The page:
The Goblin Shark….
This uniquely fascinating sea creature, in my books, is one of the rarest and most intriguing of all shark species yet to be found. This somewhat repulsive predator is probably the most unpleasant looking of all its known counter parts. However, that being said, further investigation into the life of the Goblin Shark, shows us that looks can ultimately be deceiving.
When one first lays their eyes on the unsightly animal, our thoughts waver uncontrollably to prehistoric times and rightfully so. These frightfully looking animals are a rare species of deep sea shark (Mitsukurina owstoni), often called a ‘Living Fossil’. It is the only member of the family Mitsukurinidae, which is still around, 125 million years old lineage. Now that is impressive!
The Physical appearance of the Goblin Shark is what intrigues me the most. It has a pinky colouration, making them extremely unique, ranging from pinkish grey to almost a bubblegum pink; some would even say so much so that it this colouration is not a true characteristic of sharks. But here is the catch – it is not a pink pigment we are observing in these sharks, but a translucent dermis!
The structure in and around the mouth (or snout) of this shark are just as distinctive. If you have seen a picture of the Goblin, you would understand what I mean by snout. It has a large overhanging snout like feature that is both elongated and flattened, forming a somewhat blade like appearance. The mouth is fitted with long, slim, remarkably sharp teeth, not much different from fangs, and there jaws are both soft and delicate. The aforementioned snout is also littered with extremely electro -sensitive ampullae of Lorenzini – micro receptors that pick up electric fields. The size, shape and structure of the snout of this shark, has given rise to many nick names – some of which resemble Goblins, Elves or Imps.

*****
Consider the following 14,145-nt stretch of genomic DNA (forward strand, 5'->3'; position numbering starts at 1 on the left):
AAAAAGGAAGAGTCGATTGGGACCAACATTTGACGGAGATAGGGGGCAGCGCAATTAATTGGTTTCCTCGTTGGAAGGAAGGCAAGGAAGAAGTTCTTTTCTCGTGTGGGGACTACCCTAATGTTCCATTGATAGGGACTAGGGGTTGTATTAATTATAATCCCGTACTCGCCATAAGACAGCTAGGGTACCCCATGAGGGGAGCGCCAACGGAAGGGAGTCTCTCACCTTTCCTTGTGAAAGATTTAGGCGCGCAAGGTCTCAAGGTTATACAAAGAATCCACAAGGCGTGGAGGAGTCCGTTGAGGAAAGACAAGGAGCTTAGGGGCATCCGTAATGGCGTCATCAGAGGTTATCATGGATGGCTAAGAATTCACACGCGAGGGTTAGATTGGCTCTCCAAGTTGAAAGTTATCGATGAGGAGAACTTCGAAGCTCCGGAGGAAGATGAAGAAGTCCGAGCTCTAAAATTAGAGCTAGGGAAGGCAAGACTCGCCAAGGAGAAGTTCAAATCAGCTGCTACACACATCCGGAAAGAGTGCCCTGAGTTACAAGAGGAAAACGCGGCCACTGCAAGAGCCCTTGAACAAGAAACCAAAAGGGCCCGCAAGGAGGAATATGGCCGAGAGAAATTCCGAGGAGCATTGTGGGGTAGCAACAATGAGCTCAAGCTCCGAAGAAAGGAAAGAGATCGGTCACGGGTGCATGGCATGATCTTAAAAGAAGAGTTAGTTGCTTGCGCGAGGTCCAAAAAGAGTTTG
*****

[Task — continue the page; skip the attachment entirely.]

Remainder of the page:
What fascinated me most about this unique little creature are their protruding mouths. Now to understand this ability, one needs to literally see the shark in hunting mode, because this is truly a magnificent observation to be a part of. The mouth literally extends outwards from its body, moving independently. Now as not much research has been collected from this shark, we can only presume a few certain details. One is that their eyes are small enough sense and possible movement, or flicker that might giveaway potential prey, and the other is that they remain motionless until the prey has come into close contact, and then in one foul sweep, they lunge their mouths outwards, and simultaneously suck their prey in. It is a fascinating thing to watch.
Not a lot has been reported on the shark’s diet as there haven’t been enough caught to investigate the stomach, and the digested food. But from what we can tell, they enjoy a diet of crab, rock fish, octopus and tiny bone fish that live very deep down in the sea.
The Goblin Fish is Ovoviviparous – meaning its embryos hatch from their mothers eggs, in the uterus, giving birth to live pups. And surprise – this is the only bit of information available!
I think what I love about this particular Shark is how little we know, and how suited they are to their environment. The historical background as well as the fascinating bodily structures, gives rise to the feeling that these sharks are beyond evolution, and have survived for millions of years as prehistoric animals, living out the eye of preying humans, which is probably why they have survived for so long.